POINT/COUNTERPOINT: Trayvon Martin’s death raises several complex questions

By Dr. Ed Holliday and Rev. James Hull

Was Trayvon Martin the victim or was he the aggressor? The official investigation has been joined by state and federal officials and the fact is that no one knows yet. But that has not stopped people from voicing their opinions as the question about the tragic death of Trayvon Martin in Sanford, Fla., continues to divide our nation using misinformation and distortions admitted by both NBC news and ABC news. Last week a rally for Trayvon and his family was held in Tupelo at Ballard Park as rallies have been held in locations across the country. What the Trayvon Martin case is doing now is showing that even with the election of the first black president, this nation’s racially sensitive wounds have not been healed. Racially charged rhetoric has been flowing from many mouths and where is the voice that heals? The old saying that we cannot see the forest because of the trees has a significant meaning in the Trayvon Martin case.
Out of almost 17,000 yearly violent deaths, Trayvon Martin’s tragic death has become a rallying cry for some as others ask why not justice for the other thousands of cases?
The fact that a young American is dead is a tragedy. But the use of Trayvon’s tragedy to spur vigilante justice and cause the New Black Panther Party to issue an award for the shooter of Trayvon dead or alive has gone too far. African-American pastor C.L. Bryant from Louisiana has challenged leaders like Jesse Jackson and Al Sharpton to not come out and march for just Trayvon, but justice for the thousands of young black men who die every year – 93 percent of them killed by other young black men.
Whether it is the death of Trayvon Martin or a student at Mississippi State or Jackson State, we as a nation are failing our young people. On this Easter weekend when Christians call the day that Christ died Good Friday, because we had to have a tragic Good Friday before victory on Resurrection Sunday was possible, I pray that the Trayvon Martin case can bring America something good from such a tragedy.
I pray that we as a people can rally for all the tragic deaths and speak to one another in ways that heal, build and, like my friend Dr. Alveda King says, “Let’s take the stumbling blocks and make building blocks.”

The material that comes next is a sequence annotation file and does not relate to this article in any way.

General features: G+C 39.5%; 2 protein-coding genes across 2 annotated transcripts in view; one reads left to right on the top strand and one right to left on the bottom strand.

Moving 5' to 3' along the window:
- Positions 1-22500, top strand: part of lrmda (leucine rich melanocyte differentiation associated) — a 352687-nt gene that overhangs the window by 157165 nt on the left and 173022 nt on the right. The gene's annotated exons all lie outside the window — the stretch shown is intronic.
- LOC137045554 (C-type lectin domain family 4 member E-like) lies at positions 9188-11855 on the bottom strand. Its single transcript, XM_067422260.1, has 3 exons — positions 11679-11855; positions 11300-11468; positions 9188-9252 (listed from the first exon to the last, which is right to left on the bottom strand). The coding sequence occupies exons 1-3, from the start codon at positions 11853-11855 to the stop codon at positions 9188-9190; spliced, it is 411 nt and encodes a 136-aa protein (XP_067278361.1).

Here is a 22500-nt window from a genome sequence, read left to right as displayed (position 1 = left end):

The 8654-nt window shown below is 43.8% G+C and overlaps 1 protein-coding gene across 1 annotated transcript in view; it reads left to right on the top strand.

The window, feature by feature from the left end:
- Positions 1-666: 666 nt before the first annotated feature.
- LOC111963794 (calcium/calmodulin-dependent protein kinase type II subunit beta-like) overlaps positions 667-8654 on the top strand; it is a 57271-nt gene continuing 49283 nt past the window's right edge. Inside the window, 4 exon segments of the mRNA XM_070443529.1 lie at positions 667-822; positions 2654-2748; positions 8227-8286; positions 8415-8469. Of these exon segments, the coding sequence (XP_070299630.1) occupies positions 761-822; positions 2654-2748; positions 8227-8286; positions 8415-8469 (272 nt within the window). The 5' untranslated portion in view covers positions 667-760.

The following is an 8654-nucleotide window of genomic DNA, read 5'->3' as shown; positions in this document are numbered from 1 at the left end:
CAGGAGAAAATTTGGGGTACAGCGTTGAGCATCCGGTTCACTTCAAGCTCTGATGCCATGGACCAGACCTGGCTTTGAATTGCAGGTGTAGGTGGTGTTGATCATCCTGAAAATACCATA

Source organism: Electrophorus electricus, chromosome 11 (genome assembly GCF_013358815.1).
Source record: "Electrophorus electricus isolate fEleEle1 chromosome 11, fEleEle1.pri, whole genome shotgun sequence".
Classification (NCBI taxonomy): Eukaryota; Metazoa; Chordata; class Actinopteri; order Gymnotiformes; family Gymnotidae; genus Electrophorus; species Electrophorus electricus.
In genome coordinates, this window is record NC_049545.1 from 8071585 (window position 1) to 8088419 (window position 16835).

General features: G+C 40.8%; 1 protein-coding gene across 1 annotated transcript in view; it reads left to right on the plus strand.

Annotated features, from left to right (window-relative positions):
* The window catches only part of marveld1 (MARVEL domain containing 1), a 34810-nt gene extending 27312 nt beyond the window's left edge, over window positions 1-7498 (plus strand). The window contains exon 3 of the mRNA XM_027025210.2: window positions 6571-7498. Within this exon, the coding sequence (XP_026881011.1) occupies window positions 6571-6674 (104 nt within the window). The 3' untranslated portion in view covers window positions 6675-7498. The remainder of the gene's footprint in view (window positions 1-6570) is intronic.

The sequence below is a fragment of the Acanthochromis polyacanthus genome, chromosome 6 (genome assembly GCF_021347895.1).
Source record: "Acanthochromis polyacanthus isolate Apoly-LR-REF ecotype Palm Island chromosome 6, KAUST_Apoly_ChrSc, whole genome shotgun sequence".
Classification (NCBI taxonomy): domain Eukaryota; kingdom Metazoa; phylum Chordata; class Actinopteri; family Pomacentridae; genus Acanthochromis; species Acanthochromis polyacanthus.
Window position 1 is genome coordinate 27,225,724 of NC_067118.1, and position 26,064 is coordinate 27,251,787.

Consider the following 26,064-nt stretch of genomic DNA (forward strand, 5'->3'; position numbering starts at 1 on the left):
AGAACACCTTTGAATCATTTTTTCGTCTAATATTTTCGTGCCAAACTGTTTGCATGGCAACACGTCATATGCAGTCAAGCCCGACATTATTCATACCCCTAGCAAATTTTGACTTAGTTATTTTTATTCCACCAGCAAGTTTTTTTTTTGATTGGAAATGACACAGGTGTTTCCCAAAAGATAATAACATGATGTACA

No right, no reason. That has been my mantra and rallying cry from the very beginning of this public outrage.
George Zimmerman, a Neighborhood Watch volunteer, had absolutely no right and no reason to follow, confront or make contact with Trayvon Martin. Period. Here are three indisputable facts:
1. Neighborhood Watch volunteers have no right/no reason to carry weapons – of any kind. And they don’t carry weapons for the very reason that unnecessary deaths like this one can occur, either accidentally or otherwise.
2. Neighborhood Watch volunteers have no right/no reason to make contact with anyone or any activity they feel is suspicious. That’s not what they are supposed to do.
They are supposed to observe a situation, report it to the police and wait for the police to respond. Period. To do otherwise is going beyond what Neighborhood Watch volunteers do.
3. Neighborhood Watch volunteers have no right/no reason to deem anyone suspicious simply because of their clothing, their race, their body language or their whereabouts. Today’s world is too diverse. We live in a world where the CEO of Apple dresses like a hippie; the CEO of the local bank rides a Harley to work draped in leather; the neighborhood church has praise services that feature head-banging music. We live in a world where people of all races live in gated communities and are prone to cover their heads when it rains.
The question in my mind, and the one that has spurred so much outrage in me and millions of others, is not what happened to Trayvon Martin, it’s why. Because there is also indisputable fact No. 4 in all of this: George Zimmerman shot and killed a young man that he, George Zimmerman – based on facts one through three had no right/no reason to kill. Period.
Dr. Ed Holliday is a Tupelo dentist who has written two successful books. Contact him at ed@teaparty.ms. James Hull is an award-wining journalist and a political consultant. You may contact him at hullmultimediams@aol.com.